OECD Health Data: future directions of work

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OECD Health Data: future
directions of work
OECD World Forum on Key Indicators
10th November 2004
Manfred Huber, OECD
Social Policy Division, Directorate for Employment,
Labour and Social Affairs
1
Outline of presentation

Background to OECD data collection on health

Structure and guiding principles of OECD Health Data

Challenges of future data development work at the
OECD Secretariat

Role of the OECD manual A System of Health Accounts

Other priority areas for future work

International co-operation

Conclusions
2
Background (1) : Challenges
to health care systems,
common in OECD countries

Affordable cost today and sustainable financing
tomorrow

Population access to health care services and adequate
coverage of services

Increasing value for money in health care systems

Improving quality and safety

Strengthening of prevention and health promotion
3
Background (2): rising
demand for health data




Health care high on the agenda of public spending policy
(and a key concern for citizens, - as are health issues in
general)
More than 25 years of data collection and analysis at
OECD on health and other social spending (e.g. “The
Welfare State in Crisis” 1980)
International statistical guidance has long been lacking
behind other social and economic fields.
Regular annual collection of OECD Health Data since
1991.
4
The structure of OECD
Health Data

1. Health status

6. Social Protection

2. Health care resources

7. Pharmaceutical market

3. Health care utilisation


4 Health expenditure
8. Non-medical
determinants of ehalth

9. Demographic References

10. Economic References

5. Health care financing
5
A model for understanding OECD
Health Data
Non-medical
Determinants (Part 8)
The
Production
of Health Related
Welfare
Social Welfare
and Individual
Utility
Budgeting
Decisions
The Flow
of Health
Expenditure
Health
Expenditure and
Financing (Taxes,
Insurance, Out-ofPocket) (Part 4, 5)
Health
Status
(Part 1)
Demographic (Part 9)
& Economic (Part 10)
References
Overall social
protection (Part 6)
Utilization of
Services
(Part 3)
Inputs to
Health
Services
(Part 2)
Purchasing
Decisions
Purchasing
Decisions
Health
Expenditure
(Utilization
volumes X
prices)
Health
Expenditure
(Input
volumes X
prices)
6
Main challenges for a system
of international health care
statistics (1)

Degree of international harmonisation of health care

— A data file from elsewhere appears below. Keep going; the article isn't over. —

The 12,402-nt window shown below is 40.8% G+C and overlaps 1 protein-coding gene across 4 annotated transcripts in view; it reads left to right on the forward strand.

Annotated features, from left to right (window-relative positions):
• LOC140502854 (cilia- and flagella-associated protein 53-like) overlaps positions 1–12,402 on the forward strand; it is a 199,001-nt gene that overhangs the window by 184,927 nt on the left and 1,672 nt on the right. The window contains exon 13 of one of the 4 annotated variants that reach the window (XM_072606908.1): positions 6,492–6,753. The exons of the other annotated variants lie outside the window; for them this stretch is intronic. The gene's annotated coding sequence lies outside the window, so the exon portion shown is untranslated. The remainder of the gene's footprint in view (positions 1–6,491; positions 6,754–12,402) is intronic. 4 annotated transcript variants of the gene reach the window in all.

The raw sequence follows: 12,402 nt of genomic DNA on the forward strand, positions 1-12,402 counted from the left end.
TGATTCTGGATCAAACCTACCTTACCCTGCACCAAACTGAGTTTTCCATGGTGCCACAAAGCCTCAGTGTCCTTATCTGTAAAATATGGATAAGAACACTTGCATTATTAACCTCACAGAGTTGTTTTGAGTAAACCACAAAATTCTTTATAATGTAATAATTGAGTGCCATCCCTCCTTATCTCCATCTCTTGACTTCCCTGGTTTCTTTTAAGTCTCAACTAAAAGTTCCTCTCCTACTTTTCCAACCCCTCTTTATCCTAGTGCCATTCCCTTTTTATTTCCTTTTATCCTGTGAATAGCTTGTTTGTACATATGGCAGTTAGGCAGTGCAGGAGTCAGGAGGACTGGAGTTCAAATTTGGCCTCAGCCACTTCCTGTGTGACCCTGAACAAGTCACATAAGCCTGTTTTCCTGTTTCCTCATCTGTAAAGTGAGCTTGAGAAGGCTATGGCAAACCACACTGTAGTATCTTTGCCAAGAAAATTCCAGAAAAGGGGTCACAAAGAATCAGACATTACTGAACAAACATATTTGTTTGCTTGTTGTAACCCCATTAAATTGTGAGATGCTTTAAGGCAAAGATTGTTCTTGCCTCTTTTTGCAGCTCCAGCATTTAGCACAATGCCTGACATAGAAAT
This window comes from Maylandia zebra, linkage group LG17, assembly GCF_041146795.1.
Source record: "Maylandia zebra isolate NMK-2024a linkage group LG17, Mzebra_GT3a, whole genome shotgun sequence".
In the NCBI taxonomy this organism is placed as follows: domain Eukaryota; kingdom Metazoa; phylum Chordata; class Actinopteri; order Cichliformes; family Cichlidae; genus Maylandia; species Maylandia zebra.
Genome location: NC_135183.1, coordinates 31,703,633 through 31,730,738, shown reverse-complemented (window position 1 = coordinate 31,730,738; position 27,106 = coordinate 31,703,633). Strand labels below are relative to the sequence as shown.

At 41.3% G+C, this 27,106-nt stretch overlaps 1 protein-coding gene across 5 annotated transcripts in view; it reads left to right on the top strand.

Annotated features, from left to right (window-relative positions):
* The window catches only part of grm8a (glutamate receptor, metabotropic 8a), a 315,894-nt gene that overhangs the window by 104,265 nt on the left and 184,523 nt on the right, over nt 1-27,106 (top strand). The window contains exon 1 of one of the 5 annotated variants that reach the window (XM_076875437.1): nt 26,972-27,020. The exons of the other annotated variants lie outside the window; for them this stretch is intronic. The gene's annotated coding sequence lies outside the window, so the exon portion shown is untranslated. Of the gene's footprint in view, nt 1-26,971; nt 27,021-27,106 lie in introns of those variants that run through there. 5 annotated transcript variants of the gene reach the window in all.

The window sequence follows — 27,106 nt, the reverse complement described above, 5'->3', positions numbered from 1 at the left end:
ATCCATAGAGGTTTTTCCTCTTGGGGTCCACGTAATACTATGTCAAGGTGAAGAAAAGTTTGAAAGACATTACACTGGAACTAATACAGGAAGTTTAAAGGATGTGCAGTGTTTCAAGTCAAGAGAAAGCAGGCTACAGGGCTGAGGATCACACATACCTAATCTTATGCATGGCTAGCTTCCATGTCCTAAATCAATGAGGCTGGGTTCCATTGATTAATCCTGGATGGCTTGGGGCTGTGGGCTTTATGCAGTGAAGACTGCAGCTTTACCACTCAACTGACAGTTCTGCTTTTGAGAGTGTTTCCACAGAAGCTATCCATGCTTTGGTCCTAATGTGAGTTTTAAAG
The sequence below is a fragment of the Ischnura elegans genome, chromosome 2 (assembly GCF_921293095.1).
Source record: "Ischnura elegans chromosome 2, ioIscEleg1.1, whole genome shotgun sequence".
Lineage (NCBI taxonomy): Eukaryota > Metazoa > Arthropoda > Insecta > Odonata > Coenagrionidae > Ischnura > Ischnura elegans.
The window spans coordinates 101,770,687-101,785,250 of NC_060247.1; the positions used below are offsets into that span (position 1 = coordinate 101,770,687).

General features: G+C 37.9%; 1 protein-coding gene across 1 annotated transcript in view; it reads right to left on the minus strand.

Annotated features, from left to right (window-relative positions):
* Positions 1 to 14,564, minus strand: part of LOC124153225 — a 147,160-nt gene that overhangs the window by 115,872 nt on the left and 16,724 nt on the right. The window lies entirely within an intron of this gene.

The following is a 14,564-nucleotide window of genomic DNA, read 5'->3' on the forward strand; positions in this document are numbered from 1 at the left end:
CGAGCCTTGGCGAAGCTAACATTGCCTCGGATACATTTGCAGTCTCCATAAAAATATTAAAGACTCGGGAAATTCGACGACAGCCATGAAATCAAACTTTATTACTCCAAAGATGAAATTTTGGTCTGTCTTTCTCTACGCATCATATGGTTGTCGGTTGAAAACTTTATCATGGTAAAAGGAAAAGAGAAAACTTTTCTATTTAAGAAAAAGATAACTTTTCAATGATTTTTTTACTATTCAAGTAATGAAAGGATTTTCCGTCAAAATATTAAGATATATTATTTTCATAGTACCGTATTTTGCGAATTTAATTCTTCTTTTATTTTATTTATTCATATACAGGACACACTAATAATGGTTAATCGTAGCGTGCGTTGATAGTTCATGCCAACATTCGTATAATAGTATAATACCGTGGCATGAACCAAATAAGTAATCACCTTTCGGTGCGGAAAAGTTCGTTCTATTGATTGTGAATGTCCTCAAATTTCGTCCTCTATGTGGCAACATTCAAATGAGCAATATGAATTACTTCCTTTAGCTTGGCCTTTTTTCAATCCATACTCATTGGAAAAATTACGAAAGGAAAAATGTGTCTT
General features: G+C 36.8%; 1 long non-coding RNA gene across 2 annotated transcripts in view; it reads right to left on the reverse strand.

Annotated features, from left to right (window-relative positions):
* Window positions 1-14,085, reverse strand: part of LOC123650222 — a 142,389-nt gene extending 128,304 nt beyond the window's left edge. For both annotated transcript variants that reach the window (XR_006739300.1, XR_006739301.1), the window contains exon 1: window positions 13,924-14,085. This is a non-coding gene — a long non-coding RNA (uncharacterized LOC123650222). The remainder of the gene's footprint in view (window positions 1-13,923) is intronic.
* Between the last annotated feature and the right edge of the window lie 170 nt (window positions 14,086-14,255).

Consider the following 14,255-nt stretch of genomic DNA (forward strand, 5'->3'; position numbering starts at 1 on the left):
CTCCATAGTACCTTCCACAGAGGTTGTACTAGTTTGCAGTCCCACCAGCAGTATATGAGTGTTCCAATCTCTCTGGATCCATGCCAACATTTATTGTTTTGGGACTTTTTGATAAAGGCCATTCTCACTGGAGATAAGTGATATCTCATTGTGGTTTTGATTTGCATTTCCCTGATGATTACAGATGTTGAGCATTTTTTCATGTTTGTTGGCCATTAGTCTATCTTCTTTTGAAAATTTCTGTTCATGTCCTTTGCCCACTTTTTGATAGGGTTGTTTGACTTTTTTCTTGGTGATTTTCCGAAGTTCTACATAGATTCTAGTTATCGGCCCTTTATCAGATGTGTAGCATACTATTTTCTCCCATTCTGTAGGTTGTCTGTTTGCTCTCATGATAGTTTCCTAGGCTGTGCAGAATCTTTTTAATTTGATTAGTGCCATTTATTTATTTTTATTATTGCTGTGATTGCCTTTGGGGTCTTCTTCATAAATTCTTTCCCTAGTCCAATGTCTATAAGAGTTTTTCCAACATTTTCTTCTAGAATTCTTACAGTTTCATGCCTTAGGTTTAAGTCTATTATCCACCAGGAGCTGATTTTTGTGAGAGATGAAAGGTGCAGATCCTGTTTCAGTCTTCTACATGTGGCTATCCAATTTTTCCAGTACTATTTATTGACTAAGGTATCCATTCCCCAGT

statistics (resources, activities, outcome measures) still
low..

..and there are important gaps on national level

E.g. health care data can be difficult for: private sector
activity; devolved health care systems (different
information systems across regions)

Uneven coverage between hospital activity and
ambulatory activity
7
Main challenges for a system
of international health care
statistics (2)


Better integrated system on national and international
level need to be developed in parallel
Examples of national “stock-taking” exercises: Australia,
Canada, Germany

Major challenge: where are the limits of aggregate data
versus comparable sets of micro data?

Which role should harmonised population surveys play in
the future? (not currently on OECD agenda)
8
Tobacco Consumption, 1985 and
Incidence of Lung Cancer, 2000
Aged standardised incidence rate of lung cancer
70
HUN
60
NLD
50
CAN
40
USA
DNK
GBR
FRA
IRL
30
NOR
FIN
AUS
AUT
NZL
JPN
20
SUE
10
0
1000
1500
2000
2500
3000
3500
Tobacco consum ption in gram s per capita
Source: OECD Health Data 2004, 3rd edition
9
Focus for future work on
SHA and health care
statistics
(1) Health Accounts and Health Care Activity Data

Expenditure classifications: refinements and addendums
to current classifications

Indicators connecting health expenditure and nonmonetary data

Output and price measurement

Long-term care expenditure and beneficiaries
(2) Indicators of quality of health care
10
What is the OECD System of
Health Accounts (SHA)?

Framework for accounting rules and classifications

ICHA: International Classification for Health Accounting: